there is a lot of noise on the ADC input from the AC output. I think I could not have made the feedback wiring more prone to picking up noise if I tried. I have about 2 feet of twisted pair wires coiled up and passing by the mosfet bridge board which convey the DC low voltage sample of the AC output to the ADC input pin. I want a bit of noise in fact so it will force me to deal with it in a competent manner.
First I put the DC volts through a voltage divider to give me about 3.5V, then straight into a LP filter (RC). Then the 2 feet of antenna (or cable if you like), then another RC LP filter only 1 inch before the arduino ADC input pin.
This presents a relatively low noise signal ready for sampling.
Initially I only used the first LP filter near the divider, so as to see how much noise I could deal with via digital filtering.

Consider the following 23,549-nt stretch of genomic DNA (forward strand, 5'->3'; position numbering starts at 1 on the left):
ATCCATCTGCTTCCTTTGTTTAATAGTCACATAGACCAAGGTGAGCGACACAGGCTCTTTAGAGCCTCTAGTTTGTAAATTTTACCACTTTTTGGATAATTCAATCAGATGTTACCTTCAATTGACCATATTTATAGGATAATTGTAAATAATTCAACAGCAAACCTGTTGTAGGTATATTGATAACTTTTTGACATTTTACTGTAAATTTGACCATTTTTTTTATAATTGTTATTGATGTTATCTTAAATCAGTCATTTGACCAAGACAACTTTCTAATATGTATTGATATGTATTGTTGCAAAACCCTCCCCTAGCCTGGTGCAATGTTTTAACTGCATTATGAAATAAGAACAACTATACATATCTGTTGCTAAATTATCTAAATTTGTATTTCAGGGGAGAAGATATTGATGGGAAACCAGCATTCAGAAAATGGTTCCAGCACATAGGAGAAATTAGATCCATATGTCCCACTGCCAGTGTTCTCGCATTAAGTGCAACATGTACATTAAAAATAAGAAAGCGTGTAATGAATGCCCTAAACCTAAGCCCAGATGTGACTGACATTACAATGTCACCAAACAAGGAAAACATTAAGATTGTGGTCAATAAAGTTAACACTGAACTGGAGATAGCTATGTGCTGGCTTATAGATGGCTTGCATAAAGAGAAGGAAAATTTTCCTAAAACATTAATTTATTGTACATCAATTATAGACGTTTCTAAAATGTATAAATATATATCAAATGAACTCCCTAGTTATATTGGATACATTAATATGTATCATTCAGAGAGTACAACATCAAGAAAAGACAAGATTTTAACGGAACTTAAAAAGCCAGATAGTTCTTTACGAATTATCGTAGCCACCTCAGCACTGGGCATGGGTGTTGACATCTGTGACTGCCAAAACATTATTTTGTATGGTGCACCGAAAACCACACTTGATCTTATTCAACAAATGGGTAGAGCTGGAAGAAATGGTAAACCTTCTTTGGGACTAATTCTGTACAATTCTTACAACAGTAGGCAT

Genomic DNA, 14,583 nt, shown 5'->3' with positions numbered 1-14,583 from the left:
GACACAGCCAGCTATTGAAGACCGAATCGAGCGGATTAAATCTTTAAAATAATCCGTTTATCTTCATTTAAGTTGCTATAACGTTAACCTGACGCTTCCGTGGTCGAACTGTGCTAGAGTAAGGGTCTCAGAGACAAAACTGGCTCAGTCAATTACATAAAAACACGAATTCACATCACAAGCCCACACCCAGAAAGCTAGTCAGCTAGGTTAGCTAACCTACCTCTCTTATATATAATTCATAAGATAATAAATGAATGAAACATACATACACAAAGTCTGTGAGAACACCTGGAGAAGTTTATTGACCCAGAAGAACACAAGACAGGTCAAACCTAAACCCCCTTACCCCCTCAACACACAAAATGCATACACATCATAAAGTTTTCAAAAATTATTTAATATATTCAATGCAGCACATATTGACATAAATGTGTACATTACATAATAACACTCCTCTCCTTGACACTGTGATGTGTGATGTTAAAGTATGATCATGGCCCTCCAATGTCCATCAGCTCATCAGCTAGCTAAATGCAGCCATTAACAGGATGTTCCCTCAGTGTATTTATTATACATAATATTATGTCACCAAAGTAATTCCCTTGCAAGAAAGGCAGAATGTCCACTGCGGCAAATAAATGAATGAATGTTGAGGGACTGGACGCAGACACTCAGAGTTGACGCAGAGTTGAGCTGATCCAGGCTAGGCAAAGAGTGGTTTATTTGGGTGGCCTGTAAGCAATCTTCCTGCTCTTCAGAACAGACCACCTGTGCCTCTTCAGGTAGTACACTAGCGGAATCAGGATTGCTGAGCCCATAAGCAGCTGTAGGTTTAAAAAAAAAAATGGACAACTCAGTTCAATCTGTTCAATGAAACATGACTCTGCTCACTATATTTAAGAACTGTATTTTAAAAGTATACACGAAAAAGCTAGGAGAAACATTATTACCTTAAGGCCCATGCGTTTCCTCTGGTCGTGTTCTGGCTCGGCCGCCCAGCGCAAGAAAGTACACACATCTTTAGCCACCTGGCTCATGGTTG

It seems it could handle a lot and remain stable.
The second filter was included because I wanted to see how clean I could get it if I placed it as close as possible to the ADC input.
This has not changed the PID stability much if at all.
The current version of the code without debug printing samples this signal at about 2.8kHz and then applies a moving average filter to the result.
ch0 = tc * (float)analogRead(0)/1024.0 + (1.0 - tc) * ch0;
where tc is the time constant of the filter and is set to 0.01 in my code and ch0 is the filtered result of sampling ADC channel 0
(After removing the debug print code, the PID became unstable immediately! This didn't break any mosfets - yet. A little
less proportional gain and the PID came good.)
All of these filters have a relatively poor stop band attenuation slope, but since this is a prototype device designed for my education I can live with it's many naive design limitations since these give me so much to deal with and learn from.
There are better digital filters, where "better" means sharper attenuation slopes, more attenuation etc.
My current favorite is the bi-quad Butterworth.
for some well written explanations and an online toy to play filter designer.